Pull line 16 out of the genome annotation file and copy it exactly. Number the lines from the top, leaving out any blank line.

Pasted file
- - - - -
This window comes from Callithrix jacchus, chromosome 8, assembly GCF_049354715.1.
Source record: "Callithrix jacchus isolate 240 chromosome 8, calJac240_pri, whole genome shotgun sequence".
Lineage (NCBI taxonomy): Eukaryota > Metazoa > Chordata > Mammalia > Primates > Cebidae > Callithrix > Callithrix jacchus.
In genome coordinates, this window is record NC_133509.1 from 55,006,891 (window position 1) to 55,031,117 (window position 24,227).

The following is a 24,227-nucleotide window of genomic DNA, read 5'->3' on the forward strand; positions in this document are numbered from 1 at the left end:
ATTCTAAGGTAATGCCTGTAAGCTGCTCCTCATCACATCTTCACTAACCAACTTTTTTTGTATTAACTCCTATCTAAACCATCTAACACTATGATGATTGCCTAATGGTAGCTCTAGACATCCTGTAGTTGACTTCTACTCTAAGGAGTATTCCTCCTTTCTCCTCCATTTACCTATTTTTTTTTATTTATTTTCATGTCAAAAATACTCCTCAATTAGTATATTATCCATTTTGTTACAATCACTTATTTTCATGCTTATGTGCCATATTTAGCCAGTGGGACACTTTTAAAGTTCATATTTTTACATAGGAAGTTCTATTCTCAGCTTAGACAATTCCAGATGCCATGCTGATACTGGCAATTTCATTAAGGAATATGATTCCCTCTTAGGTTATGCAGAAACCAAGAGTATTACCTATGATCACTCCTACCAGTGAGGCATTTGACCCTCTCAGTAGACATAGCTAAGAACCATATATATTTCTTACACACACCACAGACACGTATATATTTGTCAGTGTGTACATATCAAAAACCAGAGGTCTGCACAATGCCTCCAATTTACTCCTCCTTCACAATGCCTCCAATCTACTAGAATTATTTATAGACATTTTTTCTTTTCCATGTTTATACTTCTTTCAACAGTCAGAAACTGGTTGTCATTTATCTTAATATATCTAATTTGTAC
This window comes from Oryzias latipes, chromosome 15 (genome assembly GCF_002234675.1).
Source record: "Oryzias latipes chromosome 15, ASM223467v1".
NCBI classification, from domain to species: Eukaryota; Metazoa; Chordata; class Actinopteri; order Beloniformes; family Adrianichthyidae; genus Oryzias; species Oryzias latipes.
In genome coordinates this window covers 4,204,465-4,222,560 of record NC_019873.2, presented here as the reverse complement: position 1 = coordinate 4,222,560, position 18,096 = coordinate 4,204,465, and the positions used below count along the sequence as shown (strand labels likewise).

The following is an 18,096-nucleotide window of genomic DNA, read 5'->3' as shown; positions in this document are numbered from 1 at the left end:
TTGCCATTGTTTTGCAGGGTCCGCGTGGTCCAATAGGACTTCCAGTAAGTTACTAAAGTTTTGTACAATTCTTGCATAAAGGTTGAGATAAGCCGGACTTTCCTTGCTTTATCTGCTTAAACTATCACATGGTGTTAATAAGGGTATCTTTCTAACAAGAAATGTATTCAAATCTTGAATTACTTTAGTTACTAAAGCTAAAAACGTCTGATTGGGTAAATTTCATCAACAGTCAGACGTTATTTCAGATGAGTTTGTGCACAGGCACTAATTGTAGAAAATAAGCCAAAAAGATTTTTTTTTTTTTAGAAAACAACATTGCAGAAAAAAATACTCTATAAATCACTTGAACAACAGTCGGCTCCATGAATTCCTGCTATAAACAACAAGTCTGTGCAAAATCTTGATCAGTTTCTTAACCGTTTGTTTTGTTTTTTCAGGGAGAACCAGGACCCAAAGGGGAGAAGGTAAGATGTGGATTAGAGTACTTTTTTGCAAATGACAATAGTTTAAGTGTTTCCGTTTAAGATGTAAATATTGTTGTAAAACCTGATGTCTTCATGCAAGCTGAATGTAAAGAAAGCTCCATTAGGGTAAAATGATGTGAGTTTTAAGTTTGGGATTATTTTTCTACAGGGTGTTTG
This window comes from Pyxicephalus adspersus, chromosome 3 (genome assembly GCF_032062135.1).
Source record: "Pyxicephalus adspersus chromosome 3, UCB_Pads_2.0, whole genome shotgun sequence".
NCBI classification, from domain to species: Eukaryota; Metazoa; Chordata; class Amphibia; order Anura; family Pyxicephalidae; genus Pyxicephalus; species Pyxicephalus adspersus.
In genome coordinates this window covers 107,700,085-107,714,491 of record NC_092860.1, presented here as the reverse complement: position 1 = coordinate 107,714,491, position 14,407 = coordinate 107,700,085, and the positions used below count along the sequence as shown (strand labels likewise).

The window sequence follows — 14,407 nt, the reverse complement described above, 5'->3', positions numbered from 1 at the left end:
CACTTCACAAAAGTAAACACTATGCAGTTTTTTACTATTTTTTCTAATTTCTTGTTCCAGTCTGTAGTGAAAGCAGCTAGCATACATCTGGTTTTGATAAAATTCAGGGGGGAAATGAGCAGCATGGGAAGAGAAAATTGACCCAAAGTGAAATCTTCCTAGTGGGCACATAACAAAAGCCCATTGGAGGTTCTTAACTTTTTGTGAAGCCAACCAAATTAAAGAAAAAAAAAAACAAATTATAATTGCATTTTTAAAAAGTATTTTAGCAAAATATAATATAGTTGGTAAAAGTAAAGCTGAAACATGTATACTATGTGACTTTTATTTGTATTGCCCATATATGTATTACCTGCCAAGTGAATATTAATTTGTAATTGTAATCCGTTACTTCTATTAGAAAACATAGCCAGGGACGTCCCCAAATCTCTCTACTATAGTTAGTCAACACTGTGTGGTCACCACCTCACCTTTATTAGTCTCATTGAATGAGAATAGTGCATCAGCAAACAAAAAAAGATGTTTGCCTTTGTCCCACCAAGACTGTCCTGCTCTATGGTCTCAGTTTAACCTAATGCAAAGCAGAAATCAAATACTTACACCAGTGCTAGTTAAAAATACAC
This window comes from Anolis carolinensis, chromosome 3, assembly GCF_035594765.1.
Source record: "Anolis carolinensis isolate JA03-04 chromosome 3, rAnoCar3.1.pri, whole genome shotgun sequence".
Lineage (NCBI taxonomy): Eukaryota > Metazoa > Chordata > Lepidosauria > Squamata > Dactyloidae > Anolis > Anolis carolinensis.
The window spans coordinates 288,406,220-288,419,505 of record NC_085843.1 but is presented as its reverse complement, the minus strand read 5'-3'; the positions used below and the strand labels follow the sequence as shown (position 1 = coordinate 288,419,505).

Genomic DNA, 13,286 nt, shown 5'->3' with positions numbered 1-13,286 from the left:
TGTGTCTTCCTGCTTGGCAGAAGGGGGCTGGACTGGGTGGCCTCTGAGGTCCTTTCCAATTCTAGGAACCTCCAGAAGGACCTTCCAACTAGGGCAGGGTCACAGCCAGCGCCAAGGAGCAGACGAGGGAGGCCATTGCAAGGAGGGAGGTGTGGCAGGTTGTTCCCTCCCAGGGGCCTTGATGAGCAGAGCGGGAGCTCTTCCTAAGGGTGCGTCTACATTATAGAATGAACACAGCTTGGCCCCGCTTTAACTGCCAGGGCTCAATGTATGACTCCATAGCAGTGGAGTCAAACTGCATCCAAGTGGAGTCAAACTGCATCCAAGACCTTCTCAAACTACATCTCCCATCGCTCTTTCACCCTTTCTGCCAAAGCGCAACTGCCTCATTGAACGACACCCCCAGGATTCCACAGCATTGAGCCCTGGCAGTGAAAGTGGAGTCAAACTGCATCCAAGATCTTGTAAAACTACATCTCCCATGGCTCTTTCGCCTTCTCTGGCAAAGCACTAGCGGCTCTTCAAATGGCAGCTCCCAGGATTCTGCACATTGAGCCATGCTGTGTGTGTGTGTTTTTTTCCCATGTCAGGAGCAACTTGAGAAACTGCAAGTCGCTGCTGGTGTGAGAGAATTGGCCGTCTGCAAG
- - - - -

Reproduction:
In genome coordinates this window covers 107,700,085-107,714,491 of record NC_092860.1, presented here as the reverse complement: position 1 = coordinate 107,714,491, position 14,407 = coordinate 107,700,085, and the positions used below count along the sequence as shown (strand labels likewise).